snow in summer

rock rose

alpine phlox









Your wall garden won’t need a lot of maintenance; maybe just a little weeding occasionally. lf you have had a period of really dry weather and the plants look really limp, you could sprinkle them with a hose pipe but otherwise the plants will be used to living in these conditions so they won’t need feeding.

(lf there are no cracks in your wall to plant seeds into, you can attach pots to it instead.)  







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lt’s the Weekend!




Balaclavas are brilliant to wear in really cold weather – your eyes are left uncovered to see where you are going, but your ears and chin are kept warm.

This is a knitting pattern for your Salty Sam toy.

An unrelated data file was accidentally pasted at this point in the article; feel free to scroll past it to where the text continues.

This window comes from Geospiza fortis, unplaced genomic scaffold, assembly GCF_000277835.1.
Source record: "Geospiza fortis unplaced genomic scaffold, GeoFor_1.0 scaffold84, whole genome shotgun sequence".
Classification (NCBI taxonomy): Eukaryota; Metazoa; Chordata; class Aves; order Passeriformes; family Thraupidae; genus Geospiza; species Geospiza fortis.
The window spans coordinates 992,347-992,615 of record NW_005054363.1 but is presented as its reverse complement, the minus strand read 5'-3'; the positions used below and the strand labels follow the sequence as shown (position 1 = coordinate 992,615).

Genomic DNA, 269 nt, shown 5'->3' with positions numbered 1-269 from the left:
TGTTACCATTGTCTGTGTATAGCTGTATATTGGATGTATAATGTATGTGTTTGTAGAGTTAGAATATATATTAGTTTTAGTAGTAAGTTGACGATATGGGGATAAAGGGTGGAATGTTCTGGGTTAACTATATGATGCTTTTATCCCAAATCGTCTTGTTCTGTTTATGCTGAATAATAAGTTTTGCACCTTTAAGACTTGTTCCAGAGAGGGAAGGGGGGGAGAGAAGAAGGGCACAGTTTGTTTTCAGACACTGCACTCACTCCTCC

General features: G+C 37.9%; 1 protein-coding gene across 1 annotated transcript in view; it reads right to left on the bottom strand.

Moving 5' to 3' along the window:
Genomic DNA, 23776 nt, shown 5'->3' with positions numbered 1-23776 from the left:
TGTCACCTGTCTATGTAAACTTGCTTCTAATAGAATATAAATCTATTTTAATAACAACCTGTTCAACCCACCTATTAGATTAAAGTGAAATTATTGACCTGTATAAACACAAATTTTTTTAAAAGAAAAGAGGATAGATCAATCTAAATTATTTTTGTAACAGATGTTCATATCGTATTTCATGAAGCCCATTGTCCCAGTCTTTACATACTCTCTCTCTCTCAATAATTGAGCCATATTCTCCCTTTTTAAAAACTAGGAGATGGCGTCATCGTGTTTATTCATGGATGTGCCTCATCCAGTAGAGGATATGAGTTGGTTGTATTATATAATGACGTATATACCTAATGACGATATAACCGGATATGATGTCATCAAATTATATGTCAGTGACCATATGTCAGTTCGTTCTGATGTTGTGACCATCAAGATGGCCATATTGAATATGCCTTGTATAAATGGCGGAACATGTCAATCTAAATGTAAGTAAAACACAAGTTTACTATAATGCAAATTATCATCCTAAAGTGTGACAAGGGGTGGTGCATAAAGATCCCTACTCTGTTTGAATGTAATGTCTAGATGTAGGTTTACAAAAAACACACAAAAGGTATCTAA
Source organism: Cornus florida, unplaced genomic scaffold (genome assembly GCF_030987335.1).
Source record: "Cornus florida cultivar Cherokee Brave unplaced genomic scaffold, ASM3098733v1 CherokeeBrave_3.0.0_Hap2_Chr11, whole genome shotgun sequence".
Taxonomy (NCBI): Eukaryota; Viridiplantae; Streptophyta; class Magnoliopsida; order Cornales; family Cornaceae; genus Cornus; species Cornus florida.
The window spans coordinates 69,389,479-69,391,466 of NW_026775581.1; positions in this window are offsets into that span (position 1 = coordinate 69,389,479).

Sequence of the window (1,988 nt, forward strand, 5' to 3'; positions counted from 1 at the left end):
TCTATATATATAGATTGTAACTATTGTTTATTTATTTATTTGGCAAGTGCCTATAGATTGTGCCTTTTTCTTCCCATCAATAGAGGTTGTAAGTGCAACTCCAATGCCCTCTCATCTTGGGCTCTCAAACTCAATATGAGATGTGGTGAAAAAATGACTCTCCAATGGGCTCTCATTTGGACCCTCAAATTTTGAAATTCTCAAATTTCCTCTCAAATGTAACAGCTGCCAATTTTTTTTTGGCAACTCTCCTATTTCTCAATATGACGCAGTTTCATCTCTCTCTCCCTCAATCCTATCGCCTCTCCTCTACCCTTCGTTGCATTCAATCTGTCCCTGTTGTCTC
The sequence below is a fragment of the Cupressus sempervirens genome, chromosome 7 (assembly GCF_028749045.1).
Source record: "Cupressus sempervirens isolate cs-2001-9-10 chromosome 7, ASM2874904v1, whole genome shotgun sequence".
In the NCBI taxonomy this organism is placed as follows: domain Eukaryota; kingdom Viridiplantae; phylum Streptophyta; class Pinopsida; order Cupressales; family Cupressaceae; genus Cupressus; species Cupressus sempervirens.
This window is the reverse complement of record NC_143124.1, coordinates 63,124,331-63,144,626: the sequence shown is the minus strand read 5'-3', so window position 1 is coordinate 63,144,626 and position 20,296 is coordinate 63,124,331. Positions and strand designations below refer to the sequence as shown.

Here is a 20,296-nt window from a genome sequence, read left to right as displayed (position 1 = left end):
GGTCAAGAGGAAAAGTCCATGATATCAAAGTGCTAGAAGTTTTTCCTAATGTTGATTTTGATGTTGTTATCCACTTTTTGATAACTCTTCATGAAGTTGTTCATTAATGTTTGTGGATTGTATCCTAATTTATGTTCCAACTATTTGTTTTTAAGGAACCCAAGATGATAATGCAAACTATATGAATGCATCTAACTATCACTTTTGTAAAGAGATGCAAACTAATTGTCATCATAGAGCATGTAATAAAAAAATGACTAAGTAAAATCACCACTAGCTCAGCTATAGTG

Using 3½mm knitting needles and black dk yarn cast on 48 stitches

K3 (p2, k2) repeat these last 4 stitches until last 3 stitches k3

P3 (k2, p2) repeat these last 4 stitches until last 3 stitches p3

Repeat the last 2 rows 3 times (8 rows ribbing)


Change to 4mm knitting needles

Casting on 1 stitch at the beginning of every row stocking stitch 6 rows (54sts)


Stocking stitch 20 rows


Decrease 1 stitch at the beginning of each row stocking stitch 30 rows (24sts)


Decrease 1 stitch each end of the next 6 rows (12sts) cut off yarn and thread through the remaining stitches, pull tight and secure



Using 3½mm knitting needles and black dk yarn cast on 48 stitches

K3 (p2, k2) repeat these last 4 stitches until last 3 stitches k3

P3 (k2, p2) repeat these last 4 stitches until last 3 stitches p3

Repeat the last 2 rows 3 times (8 rows ribbing)


Change to 4mm knitting needles

Casting on 1 stitch at the beginning of every row stocking stitch 6 rows (54sts)


Stocking stitch 6 rows


Knit 22 stitches and put the remaining stitches on a stitch holder


Work on these 22 stitches as follows:-


In the next 6 rows

Decrease 1 stitch at the beginning of the next row and every following purl row



Stocking stitch 7 rows


In the next 16 rows